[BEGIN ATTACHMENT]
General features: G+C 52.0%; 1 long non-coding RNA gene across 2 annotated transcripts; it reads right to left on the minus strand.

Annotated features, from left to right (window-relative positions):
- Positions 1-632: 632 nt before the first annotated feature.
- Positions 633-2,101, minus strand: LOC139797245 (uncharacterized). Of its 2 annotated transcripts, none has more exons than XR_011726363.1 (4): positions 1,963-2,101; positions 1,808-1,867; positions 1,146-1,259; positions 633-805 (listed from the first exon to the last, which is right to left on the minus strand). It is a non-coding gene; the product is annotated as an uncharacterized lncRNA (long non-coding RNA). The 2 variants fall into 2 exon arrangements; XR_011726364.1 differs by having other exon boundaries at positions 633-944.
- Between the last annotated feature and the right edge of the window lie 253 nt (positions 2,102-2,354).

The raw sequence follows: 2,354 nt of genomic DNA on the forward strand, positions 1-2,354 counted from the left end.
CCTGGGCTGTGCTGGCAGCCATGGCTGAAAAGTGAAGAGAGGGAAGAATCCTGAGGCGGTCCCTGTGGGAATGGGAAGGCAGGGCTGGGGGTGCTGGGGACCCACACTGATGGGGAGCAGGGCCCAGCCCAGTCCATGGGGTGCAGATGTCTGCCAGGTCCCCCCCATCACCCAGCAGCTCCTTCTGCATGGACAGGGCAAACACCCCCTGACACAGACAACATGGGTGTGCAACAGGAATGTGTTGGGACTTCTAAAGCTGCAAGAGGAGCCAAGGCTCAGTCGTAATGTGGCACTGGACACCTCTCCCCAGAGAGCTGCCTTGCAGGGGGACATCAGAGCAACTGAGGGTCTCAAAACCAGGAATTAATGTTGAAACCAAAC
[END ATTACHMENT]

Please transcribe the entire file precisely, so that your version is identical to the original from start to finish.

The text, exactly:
General features: G+C 52.0%; 1 long non-coding RNA gene across 2 annotated transcripts; it reads right to left on the minus strand.

Annotated features, from left to right (window-relative positions):
- Positions 1-632: 632 nt before the first annotated feature.
- Positions 633-2,101, minus strand: LOC139797245 (uncharacterized). Of its 2 annotated transcripts, none has more exons than XR_011726363.1 (4): positions 1,963-2,101; positions 1,808-1,867; positions 1,146-1,259; positions 633-805 (listed from the first exon to the last, which is right to left on the minus strand). It is a non-coding gene; the product is annotated as an uncharacterized lncRNA (long non-coding RNA). The 2 variants fall into 2 exon arrangements; XR_011726364.1 differs by having other exon boundaries at positions 633-944.
- Between the last annotated feature and the right edge of the window lie 253 nt (positions 2,102-2,354).

The raw sequence follows: 2,354 nt of genomic DNA on the forward strand, positions 1-2,354 counted from the left end.
CCTGGGCTGTGCTGGCAGCCATGGCTGAAAAGTGAAGAGAGGGAAGAATCCTGAGGCGGTCCCTGTGGGAATGGGAAGGCAGGGCTGGGGGTGCTGGGGACCCACACTGATGGGGAGCAGGGCCCAGCCCAGTCCATGGGGTGCAGATGTCTGCCAGGTCCCCCCCATCACCCAGCAGCTCCTTCTGCATGGACAGGGCAAACACCCCCTGACACAGACAACATGGGTGTGCAACAGGAATGTGTTGGGACTTCTAAAGCTGCAAGAGGAGCCAAGGCTCAGTCGTAATGTGGCACTGGACACCTCTCCCCAGAGAGCTGCCTTGCAGGGGGACATCAGAGCAACTGAGGGTCTCAAAACCAGGAATTAATGTTGAAACCAAAC